5 comments:

Richardinparadise said...

Perfectly articulated. Very well said.

David Diemert said...

God did not only leave His Word for mankind to have, but He has left His Church. His Church put the Bible together in its current form and His Church rightly understands, interprets, and practices His Holy Word through His Holy Spirit: "My Spirit will guide you in all truth", "the gates of Hell shall not prevail against you".

The visible body known as the Catholic Church is the true visible body of God's Church that He founded with the Apostles. They have passed down the true interpretation of His Holy Word since the beginning for 2 whole millenia, and still continuing.

His Church knows the correct way to interpret Scripture because His Holy Spirit abides in it fully and His promises towards His Church are true, as He is true.

But this article seeks to interpret God's Holy Word through the power of self-reliant interpretation methods--this one focusing on original languages and historical context--rather than on submitting to the Church that God founded and has been leading throughout history.

Once one's eyes are opened, one will see that denominations and cults that do not submit to God's Holy Church--known as the Catholic Church--come up with different ways of interpreting God's Holy Word in every age in every place. One can find almost every kind of interpretation in these different cults and denominations: literal, semi-literal, non-literal, symbolic, and everything in between. You will find disagreements on what true baptism is, who Christ really is, what the Holy Spirit does, who will go to Heaven, who will go to Hell, how to pray, how not to pray, what is love, and what is not love. Who is right? All? None? Some? One?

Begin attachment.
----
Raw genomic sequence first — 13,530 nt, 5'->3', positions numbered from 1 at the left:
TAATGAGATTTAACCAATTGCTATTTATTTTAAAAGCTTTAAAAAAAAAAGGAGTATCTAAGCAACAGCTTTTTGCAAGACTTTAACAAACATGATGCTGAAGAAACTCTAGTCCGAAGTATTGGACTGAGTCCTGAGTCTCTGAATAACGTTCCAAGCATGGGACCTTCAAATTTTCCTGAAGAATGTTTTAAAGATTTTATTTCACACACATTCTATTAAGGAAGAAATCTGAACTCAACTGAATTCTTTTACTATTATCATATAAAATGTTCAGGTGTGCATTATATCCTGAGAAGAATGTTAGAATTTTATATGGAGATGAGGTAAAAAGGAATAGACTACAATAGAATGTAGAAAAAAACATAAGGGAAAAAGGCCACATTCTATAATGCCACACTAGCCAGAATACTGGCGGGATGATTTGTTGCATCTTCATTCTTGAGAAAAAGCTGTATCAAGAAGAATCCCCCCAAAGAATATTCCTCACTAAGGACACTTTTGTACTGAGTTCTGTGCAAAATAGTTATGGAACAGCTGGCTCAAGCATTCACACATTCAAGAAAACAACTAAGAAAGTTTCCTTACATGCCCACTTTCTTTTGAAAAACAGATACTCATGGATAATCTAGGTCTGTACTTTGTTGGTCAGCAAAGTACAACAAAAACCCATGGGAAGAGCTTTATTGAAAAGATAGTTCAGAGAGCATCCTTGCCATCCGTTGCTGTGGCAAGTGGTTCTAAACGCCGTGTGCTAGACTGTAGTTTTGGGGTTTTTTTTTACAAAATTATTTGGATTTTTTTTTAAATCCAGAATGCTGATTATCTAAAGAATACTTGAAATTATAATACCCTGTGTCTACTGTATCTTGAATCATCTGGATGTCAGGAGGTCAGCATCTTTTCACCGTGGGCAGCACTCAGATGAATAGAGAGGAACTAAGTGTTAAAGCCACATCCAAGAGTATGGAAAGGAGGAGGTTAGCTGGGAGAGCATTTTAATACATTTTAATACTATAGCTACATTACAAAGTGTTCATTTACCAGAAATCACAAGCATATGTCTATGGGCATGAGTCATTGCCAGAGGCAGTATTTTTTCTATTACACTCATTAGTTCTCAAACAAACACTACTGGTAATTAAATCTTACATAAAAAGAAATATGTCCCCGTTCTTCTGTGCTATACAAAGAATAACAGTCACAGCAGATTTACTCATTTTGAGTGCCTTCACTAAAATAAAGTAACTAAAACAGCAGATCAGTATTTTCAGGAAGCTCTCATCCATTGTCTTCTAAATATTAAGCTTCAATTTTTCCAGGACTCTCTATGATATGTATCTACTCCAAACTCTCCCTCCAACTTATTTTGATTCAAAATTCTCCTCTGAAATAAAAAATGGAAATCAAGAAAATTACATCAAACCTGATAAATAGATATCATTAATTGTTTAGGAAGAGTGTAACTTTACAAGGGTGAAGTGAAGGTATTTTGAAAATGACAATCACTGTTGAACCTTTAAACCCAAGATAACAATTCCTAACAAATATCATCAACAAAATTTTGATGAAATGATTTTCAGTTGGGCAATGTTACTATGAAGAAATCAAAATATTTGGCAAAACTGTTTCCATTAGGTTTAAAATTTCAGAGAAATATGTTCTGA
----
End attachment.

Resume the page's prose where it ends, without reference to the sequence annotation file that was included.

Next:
I exhort you that there is One Truth. Just as there is One Spirit, One Church, One Baptism, and One Lord. And that One, Holy, Apostolic, Catholic Church is the Roman Catholic Church herself. And the whole Catholic Church agrees in every doctrine, in every practice, and in all morals. Not everyone within the Body follows the Church's teachings perfectly, but the Body itself embodies the One Truth in full agreeance and with no division whatsoever; all are united and have unity, a truly Biblical principle that you will find no where else other than the Catholic Church.